An edge of a triangulated manifold is said to be *contractible* if it may be contracted to a vertex without modifying the topological type of the underlying manifold. Otherwise, the edge is *noncontractible*.

Not every edge of a triangulated manifold is contractible. For example, on a triangular bipyramid, the edges gluing the two pyramids together are noncontractible, while all other edges are contractible (yielding a simplex). On a $d$-simplex, no edge is contractible.

Dey, Edelsbrunner, Guha, and Nekyahev provide exact conditions for when an edge of a 2- or 3-manifold is contractible, noting that an edge $ab$ between vertices $a$ and $b$ is contractible iff $link(ab) = link(a) \cap link(b)$. I have found little in the literature about conditions for the contractibility of edges on higher-dimensional objects.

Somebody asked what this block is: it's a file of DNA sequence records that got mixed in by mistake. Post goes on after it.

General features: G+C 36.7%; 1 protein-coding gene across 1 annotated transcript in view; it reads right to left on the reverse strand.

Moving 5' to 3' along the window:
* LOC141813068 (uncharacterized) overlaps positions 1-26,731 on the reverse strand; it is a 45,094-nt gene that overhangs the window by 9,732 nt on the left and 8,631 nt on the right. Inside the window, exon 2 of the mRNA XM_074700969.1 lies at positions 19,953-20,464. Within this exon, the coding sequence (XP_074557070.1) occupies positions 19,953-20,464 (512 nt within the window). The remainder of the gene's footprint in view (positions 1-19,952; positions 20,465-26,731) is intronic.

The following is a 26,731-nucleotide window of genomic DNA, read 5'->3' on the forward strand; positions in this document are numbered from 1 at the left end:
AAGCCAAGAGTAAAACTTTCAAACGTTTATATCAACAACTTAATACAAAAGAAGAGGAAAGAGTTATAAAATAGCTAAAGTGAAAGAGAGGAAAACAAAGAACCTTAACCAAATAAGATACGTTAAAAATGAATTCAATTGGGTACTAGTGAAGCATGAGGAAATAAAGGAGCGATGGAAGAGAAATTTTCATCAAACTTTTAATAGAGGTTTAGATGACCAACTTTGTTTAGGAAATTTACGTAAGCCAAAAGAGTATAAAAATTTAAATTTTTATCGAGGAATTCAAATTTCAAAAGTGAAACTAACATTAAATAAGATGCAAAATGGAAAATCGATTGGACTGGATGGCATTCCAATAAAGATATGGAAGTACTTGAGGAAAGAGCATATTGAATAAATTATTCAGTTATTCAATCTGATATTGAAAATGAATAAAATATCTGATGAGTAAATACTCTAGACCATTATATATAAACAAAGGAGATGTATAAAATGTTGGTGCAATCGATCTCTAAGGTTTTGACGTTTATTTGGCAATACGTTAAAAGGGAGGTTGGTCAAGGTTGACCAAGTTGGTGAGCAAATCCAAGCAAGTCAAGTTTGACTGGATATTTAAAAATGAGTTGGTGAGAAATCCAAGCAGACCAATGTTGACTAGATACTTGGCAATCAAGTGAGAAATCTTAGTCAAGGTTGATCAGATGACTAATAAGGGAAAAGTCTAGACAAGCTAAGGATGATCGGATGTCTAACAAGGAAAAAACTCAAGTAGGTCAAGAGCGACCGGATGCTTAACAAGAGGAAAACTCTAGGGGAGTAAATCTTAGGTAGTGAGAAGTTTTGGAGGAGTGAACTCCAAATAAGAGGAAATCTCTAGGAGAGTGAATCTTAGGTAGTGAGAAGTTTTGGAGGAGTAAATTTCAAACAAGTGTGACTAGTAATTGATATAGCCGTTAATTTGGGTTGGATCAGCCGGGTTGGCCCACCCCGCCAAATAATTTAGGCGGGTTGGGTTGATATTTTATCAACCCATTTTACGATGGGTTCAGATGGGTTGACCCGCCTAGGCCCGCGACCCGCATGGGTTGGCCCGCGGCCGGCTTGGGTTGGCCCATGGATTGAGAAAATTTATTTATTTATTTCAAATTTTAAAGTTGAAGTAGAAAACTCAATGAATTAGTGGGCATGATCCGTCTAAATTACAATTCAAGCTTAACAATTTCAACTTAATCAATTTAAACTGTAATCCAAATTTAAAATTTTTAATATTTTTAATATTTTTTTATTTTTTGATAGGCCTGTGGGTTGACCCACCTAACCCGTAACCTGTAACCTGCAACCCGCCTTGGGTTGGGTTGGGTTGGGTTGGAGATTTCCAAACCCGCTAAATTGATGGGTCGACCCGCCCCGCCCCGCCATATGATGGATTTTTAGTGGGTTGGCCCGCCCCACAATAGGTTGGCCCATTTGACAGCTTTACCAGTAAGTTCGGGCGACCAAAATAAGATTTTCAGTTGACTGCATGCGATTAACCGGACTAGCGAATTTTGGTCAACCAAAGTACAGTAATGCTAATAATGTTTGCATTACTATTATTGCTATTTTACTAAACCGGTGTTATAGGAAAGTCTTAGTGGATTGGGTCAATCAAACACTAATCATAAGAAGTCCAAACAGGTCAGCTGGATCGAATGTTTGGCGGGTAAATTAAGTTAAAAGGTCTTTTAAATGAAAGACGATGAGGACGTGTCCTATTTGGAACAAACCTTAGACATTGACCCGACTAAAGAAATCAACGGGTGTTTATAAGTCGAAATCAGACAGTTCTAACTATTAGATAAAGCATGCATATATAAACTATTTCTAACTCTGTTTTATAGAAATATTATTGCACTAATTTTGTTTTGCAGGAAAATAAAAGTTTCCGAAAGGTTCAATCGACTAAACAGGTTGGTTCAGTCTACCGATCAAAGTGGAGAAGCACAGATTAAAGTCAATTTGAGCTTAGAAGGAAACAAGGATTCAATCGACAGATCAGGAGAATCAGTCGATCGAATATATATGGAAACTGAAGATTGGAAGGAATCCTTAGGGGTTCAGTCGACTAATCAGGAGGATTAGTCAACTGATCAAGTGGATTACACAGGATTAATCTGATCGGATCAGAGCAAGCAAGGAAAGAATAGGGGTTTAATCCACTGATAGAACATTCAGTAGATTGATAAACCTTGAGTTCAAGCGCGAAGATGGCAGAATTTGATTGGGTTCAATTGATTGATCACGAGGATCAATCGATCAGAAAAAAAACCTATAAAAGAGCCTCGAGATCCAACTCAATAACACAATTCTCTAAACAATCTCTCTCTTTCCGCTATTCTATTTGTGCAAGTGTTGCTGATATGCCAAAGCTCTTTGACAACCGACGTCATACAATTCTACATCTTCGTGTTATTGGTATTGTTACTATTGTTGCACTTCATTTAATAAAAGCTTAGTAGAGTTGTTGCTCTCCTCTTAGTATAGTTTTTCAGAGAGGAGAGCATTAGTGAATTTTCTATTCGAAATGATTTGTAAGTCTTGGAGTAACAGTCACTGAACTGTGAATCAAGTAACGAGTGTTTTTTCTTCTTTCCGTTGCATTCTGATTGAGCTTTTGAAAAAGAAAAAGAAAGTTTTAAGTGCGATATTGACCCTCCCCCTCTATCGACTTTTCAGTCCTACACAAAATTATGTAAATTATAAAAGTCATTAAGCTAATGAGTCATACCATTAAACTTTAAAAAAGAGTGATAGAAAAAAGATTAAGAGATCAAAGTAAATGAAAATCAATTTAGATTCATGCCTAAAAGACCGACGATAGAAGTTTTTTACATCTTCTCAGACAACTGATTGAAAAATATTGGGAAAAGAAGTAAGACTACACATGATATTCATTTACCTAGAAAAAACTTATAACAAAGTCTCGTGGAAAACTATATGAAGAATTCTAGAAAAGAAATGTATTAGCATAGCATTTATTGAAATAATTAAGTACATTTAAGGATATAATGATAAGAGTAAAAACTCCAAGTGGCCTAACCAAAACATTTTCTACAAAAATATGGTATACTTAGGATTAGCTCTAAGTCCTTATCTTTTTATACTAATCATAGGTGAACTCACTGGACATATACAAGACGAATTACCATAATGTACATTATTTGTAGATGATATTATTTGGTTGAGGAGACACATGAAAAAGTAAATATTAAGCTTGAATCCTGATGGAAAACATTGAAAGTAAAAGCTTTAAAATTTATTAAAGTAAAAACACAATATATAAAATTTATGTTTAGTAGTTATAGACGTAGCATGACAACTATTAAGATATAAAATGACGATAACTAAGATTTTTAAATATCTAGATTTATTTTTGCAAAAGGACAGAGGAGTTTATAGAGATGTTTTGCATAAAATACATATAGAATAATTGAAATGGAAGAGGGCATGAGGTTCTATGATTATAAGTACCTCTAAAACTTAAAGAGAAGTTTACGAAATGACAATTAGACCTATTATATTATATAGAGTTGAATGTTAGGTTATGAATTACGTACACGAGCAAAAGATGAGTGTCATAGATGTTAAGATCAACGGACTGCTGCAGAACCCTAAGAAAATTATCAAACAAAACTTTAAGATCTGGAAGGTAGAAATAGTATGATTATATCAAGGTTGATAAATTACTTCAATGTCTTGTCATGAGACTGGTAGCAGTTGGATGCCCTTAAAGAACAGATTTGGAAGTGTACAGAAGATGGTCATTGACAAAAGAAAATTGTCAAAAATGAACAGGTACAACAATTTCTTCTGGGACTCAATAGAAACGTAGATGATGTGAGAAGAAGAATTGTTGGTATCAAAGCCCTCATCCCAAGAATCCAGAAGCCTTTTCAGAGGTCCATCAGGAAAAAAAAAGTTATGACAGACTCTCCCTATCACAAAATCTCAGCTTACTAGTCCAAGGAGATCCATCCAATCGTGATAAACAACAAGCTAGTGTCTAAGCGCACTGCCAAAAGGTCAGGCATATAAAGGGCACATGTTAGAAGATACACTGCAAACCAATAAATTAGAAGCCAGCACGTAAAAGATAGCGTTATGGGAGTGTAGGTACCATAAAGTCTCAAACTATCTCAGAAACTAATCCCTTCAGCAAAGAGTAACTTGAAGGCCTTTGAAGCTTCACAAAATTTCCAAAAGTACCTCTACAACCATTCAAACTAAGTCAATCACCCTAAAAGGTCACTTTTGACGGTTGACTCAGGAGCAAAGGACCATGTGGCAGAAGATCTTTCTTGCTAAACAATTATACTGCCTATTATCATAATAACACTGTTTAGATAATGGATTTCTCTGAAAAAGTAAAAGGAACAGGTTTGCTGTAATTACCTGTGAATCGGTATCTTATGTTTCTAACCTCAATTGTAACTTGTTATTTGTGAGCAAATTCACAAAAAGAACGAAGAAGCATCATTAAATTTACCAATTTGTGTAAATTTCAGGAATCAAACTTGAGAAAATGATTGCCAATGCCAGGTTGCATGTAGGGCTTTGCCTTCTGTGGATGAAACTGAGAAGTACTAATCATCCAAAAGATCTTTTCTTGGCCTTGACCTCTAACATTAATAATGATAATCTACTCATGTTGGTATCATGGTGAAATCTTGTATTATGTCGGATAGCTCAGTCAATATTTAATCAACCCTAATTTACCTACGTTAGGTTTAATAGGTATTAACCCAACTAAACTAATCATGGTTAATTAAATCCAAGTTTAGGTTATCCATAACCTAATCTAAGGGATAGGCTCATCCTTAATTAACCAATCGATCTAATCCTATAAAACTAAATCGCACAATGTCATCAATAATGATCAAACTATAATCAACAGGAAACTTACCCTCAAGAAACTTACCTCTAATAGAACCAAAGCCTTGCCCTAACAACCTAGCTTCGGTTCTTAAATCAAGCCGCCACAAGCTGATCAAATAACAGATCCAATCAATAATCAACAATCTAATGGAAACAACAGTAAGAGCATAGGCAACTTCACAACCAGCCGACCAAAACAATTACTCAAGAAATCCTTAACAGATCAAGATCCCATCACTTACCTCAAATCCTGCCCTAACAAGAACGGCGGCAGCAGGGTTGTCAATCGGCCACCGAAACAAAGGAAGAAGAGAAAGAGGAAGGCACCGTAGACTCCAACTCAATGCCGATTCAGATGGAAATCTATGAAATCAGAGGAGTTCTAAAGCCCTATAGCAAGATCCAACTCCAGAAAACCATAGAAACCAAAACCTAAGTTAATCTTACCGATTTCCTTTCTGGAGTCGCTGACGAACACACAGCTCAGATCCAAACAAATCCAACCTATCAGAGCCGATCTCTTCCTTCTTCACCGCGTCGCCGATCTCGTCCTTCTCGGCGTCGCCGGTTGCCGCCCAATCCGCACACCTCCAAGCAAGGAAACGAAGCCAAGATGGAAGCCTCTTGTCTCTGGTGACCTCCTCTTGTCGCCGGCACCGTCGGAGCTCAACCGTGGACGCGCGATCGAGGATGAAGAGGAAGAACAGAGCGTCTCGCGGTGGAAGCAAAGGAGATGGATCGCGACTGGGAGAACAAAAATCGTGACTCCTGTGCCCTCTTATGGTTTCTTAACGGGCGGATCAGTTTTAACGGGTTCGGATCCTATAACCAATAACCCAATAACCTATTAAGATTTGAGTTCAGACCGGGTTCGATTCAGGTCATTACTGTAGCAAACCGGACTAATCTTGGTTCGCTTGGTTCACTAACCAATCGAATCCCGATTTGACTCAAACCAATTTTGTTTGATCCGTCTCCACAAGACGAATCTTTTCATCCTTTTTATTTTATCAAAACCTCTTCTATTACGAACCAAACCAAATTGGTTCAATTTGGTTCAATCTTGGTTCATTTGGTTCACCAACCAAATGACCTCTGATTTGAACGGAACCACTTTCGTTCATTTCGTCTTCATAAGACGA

My questions concern the existence of contractible edges on polytopal $d$-spheres, ie, simplicial polytopes.

1) Does every simplicial polytope other than the simplex have a contractible edge?

2) Does contraction of an edge of a simplicial polytope always yield another polytope?

3) Are these questions any easier to answer if we restrict the question to 4-polytopes?